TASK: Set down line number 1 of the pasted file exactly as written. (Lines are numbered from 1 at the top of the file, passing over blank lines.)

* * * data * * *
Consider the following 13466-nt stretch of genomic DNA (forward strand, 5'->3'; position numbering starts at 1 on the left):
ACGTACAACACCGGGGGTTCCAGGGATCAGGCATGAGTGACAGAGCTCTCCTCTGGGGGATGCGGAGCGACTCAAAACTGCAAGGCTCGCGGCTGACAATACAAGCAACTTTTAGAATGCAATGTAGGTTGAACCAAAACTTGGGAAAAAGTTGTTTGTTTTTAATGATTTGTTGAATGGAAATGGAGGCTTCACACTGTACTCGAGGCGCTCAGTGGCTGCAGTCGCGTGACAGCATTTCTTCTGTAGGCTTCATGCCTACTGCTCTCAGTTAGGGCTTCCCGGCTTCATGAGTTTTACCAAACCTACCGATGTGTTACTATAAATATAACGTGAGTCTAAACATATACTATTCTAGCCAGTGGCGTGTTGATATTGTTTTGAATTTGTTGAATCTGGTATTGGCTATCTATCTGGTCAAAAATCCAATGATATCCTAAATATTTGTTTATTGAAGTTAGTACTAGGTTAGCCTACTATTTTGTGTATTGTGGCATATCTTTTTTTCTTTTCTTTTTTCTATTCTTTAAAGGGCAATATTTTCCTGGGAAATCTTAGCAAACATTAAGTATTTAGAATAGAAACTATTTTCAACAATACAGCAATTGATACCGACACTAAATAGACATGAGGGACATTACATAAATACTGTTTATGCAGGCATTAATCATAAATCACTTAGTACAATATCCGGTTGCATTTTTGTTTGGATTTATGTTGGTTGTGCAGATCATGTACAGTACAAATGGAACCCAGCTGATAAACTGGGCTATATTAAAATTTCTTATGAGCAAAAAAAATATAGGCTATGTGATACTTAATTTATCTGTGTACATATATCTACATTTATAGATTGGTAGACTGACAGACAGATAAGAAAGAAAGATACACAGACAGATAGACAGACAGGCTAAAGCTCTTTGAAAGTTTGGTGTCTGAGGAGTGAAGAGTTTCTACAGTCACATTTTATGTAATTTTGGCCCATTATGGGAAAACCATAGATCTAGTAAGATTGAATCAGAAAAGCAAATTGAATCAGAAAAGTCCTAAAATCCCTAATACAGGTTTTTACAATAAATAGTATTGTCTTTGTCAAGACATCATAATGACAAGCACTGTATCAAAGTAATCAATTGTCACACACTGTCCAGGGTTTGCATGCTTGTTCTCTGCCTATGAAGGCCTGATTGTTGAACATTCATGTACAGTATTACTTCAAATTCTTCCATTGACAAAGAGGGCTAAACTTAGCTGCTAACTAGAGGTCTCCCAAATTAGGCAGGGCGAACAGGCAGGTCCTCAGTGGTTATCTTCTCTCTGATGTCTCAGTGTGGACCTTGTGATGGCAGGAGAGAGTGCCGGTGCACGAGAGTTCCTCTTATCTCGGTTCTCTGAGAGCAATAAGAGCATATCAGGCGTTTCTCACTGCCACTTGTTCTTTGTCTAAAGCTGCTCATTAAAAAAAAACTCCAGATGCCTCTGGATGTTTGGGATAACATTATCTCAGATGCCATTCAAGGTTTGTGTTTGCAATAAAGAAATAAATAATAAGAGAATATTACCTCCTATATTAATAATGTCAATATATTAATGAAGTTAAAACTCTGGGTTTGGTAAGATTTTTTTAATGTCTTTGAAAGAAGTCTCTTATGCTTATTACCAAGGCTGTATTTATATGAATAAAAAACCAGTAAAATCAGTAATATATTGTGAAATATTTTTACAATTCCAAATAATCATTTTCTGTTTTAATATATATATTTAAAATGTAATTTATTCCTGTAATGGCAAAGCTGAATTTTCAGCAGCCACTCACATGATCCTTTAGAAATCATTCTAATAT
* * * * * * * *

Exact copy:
Consider the following 13466-nt stretch of genomic DNA (forward strand, 5'->3'; position numbering starts at 1 on the left):